An action, fifty years ago, that's become one of the most significant political moments in contemporary Australian history, one that had deep symbolic value but also had a profound intellectual base.
It's been half a century since Gurindji man Vincent Lingiari led a group of pastoral workers off the job from Wave Hill Station in Kalkarindji.
What resulted was a seven year strike for improved working conditions, and more importantly, the return of their land.
Professor Larissa Behrendt will deliver the speech on 11 August, entitled 'Vincent Lingiari and the Heartland Legacy: Custodianship in the 21st Century.'
Behrendt will address topical issues facing Indigenous people today such as:
- Equal access to Australian society
- Child detention in the NT
- Closing the gap
- Racial discrimination
- The forced removal of Aboriginal children
- The twenty-five year anniversary of the Royal Commission into Aboriginal Deaths in Custody
- The twenty year anniversary since the Bringing them Home Report.
Behrendt says during her time as a researcher, she found the best solutions do not come from bureaucrats and politicians, instead they come from the community.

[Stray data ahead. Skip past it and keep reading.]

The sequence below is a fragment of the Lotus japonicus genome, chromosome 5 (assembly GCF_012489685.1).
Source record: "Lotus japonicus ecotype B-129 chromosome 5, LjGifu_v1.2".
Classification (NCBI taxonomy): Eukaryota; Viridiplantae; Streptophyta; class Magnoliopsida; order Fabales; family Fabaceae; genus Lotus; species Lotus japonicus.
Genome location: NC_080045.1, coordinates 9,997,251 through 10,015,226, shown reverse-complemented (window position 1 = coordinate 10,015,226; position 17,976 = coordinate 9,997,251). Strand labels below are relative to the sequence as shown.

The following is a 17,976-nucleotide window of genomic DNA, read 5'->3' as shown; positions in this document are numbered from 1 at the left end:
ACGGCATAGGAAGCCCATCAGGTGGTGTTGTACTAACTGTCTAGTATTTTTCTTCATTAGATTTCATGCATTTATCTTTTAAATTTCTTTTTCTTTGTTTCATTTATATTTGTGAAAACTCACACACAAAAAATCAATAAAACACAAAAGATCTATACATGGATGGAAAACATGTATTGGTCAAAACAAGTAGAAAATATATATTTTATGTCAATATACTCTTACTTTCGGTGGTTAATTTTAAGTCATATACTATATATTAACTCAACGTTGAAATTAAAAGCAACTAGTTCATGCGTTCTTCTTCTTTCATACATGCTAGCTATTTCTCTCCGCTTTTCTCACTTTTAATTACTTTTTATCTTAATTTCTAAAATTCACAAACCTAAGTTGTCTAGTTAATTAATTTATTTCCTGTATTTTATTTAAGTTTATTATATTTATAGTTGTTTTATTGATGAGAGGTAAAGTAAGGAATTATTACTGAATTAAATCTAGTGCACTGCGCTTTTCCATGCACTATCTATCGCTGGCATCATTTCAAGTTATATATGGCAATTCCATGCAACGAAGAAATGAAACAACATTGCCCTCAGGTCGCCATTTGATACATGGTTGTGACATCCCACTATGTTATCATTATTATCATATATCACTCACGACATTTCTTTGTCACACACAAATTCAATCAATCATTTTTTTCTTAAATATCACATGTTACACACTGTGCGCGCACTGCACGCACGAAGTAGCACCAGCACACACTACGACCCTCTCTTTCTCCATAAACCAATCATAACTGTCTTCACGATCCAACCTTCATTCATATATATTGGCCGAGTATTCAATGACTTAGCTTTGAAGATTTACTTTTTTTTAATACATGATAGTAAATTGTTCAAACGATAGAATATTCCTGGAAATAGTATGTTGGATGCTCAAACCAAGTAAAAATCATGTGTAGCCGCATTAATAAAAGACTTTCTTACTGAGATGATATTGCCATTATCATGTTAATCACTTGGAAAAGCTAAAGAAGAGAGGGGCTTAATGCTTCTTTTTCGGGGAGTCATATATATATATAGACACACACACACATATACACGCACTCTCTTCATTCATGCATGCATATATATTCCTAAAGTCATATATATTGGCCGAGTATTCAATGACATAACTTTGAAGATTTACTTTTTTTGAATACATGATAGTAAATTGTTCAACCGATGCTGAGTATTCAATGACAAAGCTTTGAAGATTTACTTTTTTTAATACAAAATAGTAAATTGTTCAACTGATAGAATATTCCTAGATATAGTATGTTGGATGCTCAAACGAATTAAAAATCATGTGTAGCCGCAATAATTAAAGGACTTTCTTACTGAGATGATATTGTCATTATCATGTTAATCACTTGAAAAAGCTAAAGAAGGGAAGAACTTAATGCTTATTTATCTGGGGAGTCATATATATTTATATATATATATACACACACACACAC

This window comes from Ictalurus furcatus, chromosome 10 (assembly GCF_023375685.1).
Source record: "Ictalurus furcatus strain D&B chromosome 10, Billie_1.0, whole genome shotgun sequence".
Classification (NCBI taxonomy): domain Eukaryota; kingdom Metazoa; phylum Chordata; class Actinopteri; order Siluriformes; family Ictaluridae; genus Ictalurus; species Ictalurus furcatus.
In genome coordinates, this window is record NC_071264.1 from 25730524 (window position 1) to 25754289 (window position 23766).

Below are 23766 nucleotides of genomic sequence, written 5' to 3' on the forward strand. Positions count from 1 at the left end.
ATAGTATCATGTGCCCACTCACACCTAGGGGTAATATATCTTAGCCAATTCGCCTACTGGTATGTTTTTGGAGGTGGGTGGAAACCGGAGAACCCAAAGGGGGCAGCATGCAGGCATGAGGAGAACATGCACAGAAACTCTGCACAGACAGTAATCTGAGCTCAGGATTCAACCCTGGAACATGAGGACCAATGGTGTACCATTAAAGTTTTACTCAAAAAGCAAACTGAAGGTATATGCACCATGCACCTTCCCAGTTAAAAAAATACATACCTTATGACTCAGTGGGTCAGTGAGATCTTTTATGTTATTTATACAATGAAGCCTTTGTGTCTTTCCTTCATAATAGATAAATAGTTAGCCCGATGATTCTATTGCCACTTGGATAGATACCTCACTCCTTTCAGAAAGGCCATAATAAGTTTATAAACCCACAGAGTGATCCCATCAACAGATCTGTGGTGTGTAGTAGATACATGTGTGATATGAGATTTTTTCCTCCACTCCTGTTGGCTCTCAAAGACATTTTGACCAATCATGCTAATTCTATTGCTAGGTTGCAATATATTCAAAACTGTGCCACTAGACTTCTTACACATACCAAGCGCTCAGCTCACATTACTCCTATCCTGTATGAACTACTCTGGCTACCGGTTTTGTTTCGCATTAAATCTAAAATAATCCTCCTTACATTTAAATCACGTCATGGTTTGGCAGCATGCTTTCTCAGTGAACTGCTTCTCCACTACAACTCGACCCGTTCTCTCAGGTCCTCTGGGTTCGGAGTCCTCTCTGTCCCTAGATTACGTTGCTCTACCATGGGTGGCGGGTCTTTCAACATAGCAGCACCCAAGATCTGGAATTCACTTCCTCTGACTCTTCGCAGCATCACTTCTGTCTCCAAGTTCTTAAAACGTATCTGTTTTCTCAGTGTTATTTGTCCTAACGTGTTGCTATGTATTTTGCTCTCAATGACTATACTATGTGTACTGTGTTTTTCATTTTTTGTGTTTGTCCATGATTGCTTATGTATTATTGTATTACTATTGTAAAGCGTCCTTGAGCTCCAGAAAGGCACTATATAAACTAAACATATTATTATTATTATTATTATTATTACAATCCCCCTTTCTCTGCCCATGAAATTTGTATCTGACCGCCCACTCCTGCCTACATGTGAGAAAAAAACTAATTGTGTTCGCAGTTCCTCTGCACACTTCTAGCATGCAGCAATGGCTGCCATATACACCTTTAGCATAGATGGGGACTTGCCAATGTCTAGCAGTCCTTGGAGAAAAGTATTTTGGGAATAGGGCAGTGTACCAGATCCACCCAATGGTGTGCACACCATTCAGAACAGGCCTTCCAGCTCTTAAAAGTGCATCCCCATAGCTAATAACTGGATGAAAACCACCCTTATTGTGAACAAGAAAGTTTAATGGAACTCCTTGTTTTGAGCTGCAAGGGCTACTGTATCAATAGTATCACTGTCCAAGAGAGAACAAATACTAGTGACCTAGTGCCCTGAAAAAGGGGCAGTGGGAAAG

“Like the Ngarrindjeri and the Gurindji, they know what the most effective solutions to their problems. And more than that, beyond that, they find the ways to keep their culture and languages strong and resilient," she said.
"They find the best ways to protect their lands and water. They find the best ways to keep their communities healthy, vibrant and strong.”
“Vincent Lingiari and the Gurindji people who walked with him changed the Australian political landscape. But their wisdom, the rightness of their actions and their vision for how to build a healthy, sustainable and vibrant future for Aboriginal people in Australia has as much wisdom for us today as it did when the Gurindji took those first revolutionary steps in 1966.”
A piece of Indigenous land rights history:
In March 1966, the Australian Arbitration Commission determined that Aboriginal and Torres Strait Islander workers should be paid equal wages. However, this was not due to come into effect for three years.
The decision sparked several small strikes around Australia.